In the midst of rebrands, mergers and acquisitions, changes in communications, business repositioning and increased competition, internal communications professionals across the UK have proved their value to the effectiveness of an organisation. At this year’s CIPR #InsideStory Awards, the winners had to face those challenges and more in their work over the course of the year. And they succeeded.
Seven years ago, the Equality Act 2010 was passed by the UK parliament. This ground-breaking piece of legislation gives employees the right to challenge discrimination in the workplace due to certain personal characteristics, including disability. Mental health falls into this category; employees suffering from debilitating mental health issues are by law protected against discrimination from the recruitment stage onwards. Yet all too often, sector reports emerge which show employers are still failing to react to the negativity and blasé treatment which mental health issues sometimes cause in organisations.
Aligning employees with a company’s code of conduct is key to getting the workforce onboard with its vison, while shaping an employer brand from the inside out. However, it’s difficult to engage employees through long dry manuals beyond induction week. Swedish telecommunications firm, Telia Company, recognised this issue and has invested in a more innovative code of conduct to increase employee engagement.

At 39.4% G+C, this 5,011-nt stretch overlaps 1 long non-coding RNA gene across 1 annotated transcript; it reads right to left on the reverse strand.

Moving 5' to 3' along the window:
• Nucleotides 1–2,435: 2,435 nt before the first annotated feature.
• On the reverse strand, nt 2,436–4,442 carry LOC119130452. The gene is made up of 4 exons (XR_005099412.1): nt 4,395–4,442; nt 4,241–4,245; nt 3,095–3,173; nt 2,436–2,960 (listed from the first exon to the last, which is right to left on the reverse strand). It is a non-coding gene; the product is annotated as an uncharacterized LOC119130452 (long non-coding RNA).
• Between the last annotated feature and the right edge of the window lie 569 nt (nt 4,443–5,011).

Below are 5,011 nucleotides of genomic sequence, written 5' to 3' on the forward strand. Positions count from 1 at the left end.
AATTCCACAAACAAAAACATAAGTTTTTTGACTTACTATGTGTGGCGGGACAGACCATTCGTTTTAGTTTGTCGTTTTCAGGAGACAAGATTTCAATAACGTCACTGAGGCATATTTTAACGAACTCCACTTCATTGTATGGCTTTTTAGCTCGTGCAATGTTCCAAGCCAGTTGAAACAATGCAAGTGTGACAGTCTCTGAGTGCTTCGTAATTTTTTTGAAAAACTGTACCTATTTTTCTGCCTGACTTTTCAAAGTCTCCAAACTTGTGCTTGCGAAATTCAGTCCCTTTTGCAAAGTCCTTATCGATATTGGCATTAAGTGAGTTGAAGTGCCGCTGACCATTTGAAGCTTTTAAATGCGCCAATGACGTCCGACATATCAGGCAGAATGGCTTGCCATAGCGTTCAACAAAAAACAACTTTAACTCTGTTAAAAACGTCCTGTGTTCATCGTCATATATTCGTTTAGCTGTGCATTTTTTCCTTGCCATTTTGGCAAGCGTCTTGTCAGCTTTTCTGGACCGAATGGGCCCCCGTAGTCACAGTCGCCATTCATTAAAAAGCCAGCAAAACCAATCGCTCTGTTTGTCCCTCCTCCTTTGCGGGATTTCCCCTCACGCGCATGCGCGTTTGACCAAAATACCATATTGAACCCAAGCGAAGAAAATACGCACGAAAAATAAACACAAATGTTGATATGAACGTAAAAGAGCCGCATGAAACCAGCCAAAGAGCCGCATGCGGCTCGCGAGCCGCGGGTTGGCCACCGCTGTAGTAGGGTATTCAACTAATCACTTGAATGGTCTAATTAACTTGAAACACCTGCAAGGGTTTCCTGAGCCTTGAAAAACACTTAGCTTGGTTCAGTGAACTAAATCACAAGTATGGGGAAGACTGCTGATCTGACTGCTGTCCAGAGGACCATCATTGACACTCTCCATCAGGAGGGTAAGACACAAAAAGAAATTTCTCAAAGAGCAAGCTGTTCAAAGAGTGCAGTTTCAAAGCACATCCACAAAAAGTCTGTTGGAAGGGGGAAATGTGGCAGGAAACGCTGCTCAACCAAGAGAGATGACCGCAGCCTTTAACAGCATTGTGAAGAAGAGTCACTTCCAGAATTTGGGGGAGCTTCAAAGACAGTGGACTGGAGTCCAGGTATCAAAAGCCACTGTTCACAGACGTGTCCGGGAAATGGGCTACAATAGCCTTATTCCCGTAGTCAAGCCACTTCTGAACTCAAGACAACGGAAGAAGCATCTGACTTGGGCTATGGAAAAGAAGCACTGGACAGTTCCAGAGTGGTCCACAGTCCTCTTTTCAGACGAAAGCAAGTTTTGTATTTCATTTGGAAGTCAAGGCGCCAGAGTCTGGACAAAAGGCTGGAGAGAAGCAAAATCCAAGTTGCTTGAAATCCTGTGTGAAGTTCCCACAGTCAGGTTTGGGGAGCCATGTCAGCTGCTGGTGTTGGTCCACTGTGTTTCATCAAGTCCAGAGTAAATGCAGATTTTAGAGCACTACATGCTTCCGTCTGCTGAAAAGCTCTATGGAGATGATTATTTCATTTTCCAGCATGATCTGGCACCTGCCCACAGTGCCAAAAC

The gender gap in technology fields has been a response to a male-dominated industry, however research indicates that it is only getting worse. The north of England does not escape this widening gender divide, according to Manchester Digital’s recent digital skills audit released in February, and its report also reveals that businesses in the region are struggling to fill technical roles.
In 1770, the Weatherby family became established in the world of horse racing when James Weatherby was appointed as secretary to the Jockey Club in the UK. Centuries later, Weatherbys Bank remains in this position and, although it has expanded its services since then, still preserves the qualities of a traditional family company. Family is at the core of its services, and the bank intends to communicate this brand value by launching a national photography competition for young photographers.
In England, more than two million people over the age of 75 live alone, yet loneliness in older generations is often a hidden issue. With an ageing population, combating loneliness in later life is becoming more critical to organisations like Age UK, which has released a new campaign to bring this issue to the government and public eye.
Integrated reporting on sustainable growth in companies has come to the fore as a crucial indicator of wider societal impact, an important move for investors and stakeholders who want to see a return on investment beyond profit.